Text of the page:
In the PRC, the position is more restrictive. Medical practitioners may prescribe drugs during the course of online diagnostic services, but the online prescription of certain drugs, including narcotic and psychotropic drugs, is expressly prohibited. Telemedicine service providers in China, such as Health Mall run by Ping An Good Doctor and TMall run by Alibaba, can only sell and supply over-the-counter medicines (i.e. non-prescription medicines) and health supplements.
Opportunity for Telemedicine
Current events are driving the adoption of telemedicine in many parts of the world. While obviously not suitable for all medical conditions, telemedicine can reduce the cost of delivering healthcare and making it easier for patients, particularly those with mobility problems, to access it. The technology has been available for some time, but social habits and cautious regulation have held back its adoption. The COVID-19 outbreak has been forcing changes in social habits for many throughout the world and this will likely have a permanent, positive impact on telemedicine.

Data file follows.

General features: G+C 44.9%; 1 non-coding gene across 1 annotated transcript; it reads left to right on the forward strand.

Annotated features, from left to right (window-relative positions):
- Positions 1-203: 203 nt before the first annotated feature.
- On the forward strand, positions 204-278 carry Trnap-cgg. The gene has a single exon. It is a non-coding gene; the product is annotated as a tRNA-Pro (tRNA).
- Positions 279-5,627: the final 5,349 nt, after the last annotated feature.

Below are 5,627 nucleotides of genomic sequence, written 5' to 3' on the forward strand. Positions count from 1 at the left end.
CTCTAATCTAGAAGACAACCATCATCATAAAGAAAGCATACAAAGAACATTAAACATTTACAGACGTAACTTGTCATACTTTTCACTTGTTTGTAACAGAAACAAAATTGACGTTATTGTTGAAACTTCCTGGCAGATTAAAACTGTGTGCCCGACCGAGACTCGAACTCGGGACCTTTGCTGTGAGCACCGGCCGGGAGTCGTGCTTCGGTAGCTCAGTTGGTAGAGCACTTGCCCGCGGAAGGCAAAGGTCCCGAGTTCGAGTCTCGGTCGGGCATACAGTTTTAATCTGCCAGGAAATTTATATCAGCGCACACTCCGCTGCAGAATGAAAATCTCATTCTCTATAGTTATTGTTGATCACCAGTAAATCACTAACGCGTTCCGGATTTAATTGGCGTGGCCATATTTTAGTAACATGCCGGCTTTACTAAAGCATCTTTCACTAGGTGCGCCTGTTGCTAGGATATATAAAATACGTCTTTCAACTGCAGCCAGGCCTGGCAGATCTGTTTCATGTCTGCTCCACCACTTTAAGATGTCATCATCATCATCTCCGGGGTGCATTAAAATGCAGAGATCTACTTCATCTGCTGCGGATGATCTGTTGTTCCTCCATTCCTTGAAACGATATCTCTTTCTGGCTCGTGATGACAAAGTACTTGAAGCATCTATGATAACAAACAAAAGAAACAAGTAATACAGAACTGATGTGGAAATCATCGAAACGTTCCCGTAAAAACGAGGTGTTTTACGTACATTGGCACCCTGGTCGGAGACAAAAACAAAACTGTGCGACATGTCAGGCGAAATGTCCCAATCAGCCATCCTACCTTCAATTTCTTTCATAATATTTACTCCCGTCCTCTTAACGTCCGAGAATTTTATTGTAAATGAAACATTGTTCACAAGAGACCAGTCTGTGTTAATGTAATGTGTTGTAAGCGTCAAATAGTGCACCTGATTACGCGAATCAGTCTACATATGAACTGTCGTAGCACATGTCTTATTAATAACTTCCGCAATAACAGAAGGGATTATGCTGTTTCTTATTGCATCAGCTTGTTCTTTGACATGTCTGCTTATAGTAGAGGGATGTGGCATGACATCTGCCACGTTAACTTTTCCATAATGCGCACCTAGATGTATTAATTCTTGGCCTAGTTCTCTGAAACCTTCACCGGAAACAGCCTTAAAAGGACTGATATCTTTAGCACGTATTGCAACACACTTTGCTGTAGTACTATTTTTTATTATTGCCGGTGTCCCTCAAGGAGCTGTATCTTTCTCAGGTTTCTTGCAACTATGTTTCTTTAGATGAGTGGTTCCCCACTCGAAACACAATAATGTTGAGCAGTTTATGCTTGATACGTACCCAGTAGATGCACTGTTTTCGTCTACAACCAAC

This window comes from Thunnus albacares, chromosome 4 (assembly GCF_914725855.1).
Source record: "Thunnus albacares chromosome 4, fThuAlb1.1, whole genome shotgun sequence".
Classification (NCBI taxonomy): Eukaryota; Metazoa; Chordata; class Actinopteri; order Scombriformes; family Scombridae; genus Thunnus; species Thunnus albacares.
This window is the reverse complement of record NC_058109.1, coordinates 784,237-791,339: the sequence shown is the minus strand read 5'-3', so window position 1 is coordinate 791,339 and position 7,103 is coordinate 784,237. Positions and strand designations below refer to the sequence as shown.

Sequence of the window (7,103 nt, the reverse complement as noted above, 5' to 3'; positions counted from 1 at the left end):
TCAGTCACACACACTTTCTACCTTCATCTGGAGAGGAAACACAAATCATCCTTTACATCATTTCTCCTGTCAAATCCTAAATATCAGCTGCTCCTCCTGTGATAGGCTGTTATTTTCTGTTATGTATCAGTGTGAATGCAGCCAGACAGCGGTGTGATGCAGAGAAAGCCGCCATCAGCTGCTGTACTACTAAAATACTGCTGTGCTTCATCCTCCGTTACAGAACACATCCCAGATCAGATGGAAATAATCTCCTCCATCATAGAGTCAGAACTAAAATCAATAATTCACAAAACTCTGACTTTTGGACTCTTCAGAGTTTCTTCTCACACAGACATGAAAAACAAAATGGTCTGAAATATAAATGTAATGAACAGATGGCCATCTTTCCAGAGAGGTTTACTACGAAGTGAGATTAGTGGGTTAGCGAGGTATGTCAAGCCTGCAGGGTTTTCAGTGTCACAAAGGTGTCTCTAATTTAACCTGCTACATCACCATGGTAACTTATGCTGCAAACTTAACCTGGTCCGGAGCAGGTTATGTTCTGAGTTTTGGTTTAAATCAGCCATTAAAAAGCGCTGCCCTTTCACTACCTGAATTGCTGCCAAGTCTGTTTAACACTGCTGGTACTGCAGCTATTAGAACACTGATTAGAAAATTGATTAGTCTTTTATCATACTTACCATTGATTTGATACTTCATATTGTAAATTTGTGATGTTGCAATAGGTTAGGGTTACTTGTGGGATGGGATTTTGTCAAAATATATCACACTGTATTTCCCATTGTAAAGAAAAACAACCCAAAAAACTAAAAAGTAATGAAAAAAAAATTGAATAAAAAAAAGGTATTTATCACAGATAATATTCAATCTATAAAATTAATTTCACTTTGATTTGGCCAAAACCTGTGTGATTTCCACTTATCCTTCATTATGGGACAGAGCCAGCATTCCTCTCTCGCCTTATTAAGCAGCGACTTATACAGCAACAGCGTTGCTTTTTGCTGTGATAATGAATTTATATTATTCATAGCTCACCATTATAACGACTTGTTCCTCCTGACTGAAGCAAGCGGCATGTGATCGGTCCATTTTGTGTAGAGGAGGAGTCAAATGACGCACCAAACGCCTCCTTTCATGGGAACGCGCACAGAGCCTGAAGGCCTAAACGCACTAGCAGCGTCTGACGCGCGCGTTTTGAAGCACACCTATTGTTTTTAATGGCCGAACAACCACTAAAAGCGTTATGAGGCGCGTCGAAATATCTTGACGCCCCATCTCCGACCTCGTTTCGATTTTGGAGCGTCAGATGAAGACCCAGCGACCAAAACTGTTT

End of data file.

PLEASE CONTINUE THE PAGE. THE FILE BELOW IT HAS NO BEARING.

However, for there to be a real improvement in the adoption of telemedicine, the regulatory position needs to be developed, for example with clear safe harbours within which doctors are permitted to use telemedicine for particular types of cases (or parts of the medical service process) without fear of breaching ethical rules or losing insurance coverage.